Personal Experience with Temporary Jobs

So, how have I been surviving this waiting period? For me, it’s a temporary wait till I get my architectural job.

I came across a recruitment agency called Randstad Inc at a job fair. They offer temporary job placement and recruit for various companies such as FedEx, Amazon, etc and deploy employees to work for these companies for a specific period of time mostly months. They offer various types of jobs ranging from blue-collar jobs to white-collar jobs, full-time and part-time jobs depending on what is available and what fits your skills and experience as stated in your resume and during your interview.

Randstad Inc. has competitive pay starting at minimum wage ($15 per hour in Alberta) and pays employees weekly. Your skills, experience and the position you are assigned determine how high your pay goes. I have personally seen between $15 – $21 per hour for jobs in the industrial sector. It took them about a month to get me a full-time 2-month placement as a Team Lead. They have offices all over Canada, you may want to contact them through their website, and call them to schedule an appointment and visit. 

Randstad Offices in Calgary

If you are in Calgary Canada, Randstad has 4 offices, each based on the job type you are searching for, I started off by visiting the office handling Industrial jobs because I didn’t know better. Now I know, I should have gone to the engineering arm which is more related to architecture and construction. Their offices based in Calgary based on the required job type are;

  1. ADMINISTRATIVE: 311 – 6th Avenue S.W., Intact Place Suite E1640 (East Tower)T2P 3H2 Calgary, AB.
  2. ENGINEERING: 11012 Macleod Trail Suite 103 T2J 0P9 Calgary, AB.
  3. INDUSTRIAL: 495 36th Street NE Suite 140 T2A 6K3 Calgary, AB.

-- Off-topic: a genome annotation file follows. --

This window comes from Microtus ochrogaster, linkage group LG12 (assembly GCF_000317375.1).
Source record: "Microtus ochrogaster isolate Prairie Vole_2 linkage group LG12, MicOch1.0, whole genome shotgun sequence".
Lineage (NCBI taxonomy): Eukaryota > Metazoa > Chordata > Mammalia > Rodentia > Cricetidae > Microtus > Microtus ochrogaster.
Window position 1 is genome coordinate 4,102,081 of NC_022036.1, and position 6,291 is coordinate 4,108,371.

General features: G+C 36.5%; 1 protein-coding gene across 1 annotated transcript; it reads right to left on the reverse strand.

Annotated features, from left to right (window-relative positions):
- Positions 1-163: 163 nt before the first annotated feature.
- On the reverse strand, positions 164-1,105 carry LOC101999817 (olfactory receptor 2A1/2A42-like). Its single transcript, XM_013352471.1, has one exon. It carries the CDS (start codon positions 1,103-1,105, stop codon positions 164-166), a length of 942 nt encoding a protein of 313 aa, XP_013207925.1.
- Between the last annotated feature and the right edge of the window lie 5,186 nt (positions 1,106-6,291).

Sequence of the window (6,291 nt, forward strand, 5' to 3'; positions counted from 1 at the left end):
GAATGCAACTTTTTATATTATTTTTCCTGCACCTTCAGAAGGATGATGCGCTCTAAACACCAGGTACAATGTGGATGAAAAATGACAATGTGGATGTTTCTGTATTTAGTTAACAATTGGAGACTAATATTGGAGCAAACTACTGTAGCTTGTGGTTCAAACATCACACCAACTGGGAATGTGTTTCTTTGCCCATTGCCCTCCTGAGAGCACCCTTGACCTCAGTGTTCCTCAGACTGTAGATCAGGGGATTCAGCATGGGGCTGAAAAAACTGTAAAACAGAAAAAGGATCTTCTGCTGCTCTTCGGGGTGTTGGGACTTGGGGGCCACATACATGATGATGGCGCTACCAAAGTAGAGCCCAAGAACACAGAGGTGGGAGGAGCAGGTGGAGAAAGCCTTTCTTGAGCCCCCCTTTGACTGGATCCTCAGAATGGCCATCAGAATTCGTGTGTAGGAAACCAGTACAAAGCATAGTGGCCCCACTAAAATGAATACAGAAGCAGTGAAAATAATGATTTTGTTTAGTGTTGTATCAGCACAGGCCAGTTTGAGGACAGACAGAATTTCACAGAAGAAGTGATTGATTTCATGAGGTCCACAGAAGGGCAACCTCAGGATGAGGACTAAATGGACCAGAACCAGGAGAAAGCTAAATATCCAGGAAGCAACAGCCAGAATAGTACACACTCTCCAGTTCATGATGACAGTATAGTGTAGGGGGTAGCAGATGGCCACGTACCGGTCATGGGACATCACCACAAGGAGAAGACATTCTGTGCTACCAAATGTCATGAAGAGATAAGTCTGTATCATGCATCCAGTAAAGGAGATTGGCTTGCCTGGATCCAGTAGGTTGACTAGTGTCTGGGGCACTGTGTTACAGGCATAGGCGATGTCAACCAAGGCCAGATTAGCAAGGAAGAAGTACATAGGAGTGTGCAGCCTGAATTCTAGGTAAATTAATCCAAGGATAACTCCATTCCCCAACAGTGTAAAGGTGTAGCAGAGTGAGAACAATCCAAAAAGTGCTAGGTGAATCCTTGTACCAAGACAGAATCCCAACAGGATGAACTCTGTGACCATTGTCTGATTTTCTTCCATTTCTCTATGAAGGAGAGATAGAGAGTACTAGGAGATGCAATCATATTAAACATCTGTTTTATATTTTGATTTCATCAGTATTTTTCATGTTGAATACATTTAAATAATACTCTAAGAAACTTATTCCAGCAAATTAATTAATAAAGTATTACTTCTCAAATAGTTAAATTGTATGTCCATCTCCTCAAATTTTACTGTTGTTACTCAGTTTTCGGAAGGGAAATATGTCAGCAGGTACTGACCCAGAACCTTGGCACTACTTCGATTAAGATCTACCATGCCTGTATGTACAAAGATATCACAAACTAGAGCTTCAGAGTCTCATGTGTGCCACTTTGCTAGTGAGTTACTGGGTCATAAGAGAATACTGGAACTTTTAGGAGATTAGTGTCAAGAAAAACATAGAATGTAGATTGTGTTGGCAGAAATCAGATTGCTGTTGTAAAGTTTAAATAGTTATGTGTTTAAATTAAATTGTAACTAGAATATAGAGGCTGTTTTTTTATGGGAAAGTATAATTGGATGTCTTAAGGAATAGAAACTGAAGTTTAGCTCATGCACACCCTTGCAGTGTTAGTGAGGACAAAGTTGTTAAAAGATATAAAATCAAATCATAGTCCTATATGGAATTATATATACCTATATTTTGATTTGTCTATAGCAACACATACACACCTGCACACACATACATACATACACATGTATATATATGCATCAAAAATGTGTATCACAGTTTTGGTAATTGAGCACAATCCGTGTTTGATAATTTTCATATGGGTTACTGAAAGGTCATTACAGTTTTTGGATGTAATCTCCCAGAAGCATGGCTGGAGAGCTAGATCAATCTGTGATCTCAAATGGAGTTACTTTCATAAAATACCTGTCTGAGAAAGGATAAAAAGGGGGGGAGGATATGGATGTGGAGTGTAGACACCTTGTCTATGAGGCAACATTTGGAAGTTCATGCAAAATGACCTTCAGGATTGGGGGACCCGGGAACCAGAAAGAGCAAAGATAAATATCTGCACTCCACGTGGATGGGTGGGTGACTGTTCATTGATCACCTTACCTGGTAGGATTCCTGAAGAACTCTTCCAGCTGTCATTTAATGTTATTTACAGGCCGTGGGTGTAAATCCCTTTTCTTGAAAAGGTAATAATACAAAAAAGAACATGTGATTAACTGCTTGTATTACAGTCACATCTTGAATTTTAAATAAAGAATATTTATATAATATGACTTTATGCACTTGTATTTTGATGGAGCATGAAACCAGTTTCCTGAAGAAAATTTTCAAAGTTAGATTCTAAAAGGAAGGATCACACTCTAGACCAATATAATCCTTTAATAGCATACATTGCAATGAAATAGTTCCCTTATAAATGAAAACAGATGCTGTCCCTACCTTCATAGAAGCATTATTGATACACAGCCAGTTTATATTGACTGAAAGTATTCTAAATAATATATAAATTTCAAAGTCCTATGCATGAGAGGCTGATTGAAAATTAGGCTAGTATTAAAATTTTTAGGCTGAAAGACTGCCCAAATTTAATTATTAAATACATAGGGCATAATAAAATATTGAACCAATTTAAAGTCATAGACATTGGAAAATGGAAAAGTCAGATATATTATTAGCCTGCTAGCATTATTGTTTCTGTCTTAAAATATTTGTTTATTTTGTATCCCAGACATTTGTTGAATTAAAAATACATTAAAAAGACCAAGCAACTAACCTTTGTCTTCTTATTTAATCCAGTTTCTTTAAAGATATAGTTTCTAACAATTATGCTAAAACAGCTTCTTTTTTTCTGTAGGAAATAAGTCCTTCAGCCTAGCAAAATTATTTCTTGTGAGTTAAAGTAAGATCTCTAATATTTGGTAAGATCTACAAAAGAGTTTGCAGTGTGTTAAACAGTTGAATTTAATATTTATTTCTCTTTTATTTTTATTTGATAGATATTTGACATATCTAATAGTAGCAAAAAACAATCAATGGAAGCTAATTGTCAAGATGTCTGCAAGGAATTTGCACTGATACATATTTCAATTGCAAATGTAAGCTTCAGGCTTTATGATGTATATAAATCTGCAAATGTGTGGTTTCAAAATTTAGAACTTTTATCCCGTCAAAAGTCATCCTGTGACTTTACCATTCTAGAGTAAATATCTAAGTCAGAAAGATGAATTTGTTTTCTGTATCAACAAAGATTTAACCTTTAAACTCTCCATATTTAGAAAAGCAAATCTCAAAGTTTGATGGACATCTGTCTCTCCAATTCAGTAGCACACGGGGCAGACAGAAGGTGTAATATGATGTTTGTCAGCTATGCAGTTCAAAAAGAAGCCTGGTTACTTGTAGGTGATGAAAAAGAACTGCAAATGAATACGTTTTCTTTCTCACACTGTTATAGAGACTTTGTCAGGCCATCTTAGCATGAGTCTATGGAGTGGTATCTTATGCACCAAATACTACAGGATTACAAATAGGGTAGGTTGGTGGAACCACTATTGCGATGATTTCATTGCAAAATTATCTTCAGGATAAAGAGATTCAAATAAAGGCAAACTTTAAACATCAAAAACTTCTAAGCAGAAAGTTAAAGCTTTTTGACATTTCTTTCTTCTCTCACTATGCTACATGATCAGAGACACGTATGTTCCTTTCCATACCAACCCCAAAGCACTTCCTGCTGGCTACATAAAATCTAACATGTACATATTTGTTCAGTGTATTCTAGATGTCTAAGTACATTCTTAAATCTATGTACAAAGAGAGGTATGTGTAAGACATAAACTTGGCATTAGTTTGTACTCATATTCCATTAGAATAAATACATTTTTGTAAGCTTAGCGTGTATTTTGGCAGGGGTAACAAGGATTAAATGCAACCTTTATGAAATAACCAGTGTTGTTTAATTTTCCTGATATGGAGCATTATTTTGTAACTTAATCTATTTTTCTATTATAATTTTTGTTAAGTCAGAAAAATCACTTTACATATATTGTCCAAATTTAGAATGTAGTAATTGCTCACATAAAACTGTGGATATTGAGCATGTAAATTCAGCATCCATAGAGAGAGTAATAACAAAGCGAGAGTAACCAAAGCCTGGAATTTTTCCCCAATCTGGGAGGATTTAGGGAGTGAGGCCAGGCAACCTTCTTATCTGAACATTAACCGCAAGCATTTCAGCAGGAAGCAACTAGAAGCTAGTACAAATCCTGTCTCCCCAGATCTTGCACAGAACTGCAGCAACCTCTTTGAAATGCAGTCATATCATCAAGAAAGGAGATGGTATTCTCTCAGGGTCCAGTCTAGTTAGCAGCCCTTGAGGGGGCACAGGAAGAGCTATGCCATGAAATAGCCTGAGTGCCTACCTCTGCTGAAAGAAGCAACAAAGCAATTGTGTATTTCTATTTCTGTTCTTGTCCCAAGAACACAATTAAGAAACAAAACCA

4. TECHNOLOGIES: 321-6th Avenue S.W Suite W940 (West Tower) T2P 0B2 Calgary, AB.

At my temporary job, I met Nigerians, Indians, Central Americans, etc who just arrived in Canada (very recent immigrants) already working and raising the required funds for their degree certifications, rent, and daily expenses. Which I thought was a smart way of saving your POF and earning as soon as you get here while making more permanent and long-term plans.

Permanent Jobs

However, you may ask why not a permanent job. I am not so keen on getting something permanent in another career field just yet. This is because, from my observation of immigrant architects in Canada who switch careers, they develop new competencies and experiences which keep opening doors in their new career line they can’t resist, within a short period of time they get a great opportunity and job security and become comfortable and never get to leave. But again, follow your heart.

So, that’s it for August, I wish you all the best in your plans. I hope you’ve learned something. The major thing is to have a plan, be steadfast and keep trying. Stay tuned for more blog posts on the journey of a Nigerian architect in Canada.

You may want to read Sojourn Of A Nigerian Architect in Canada #4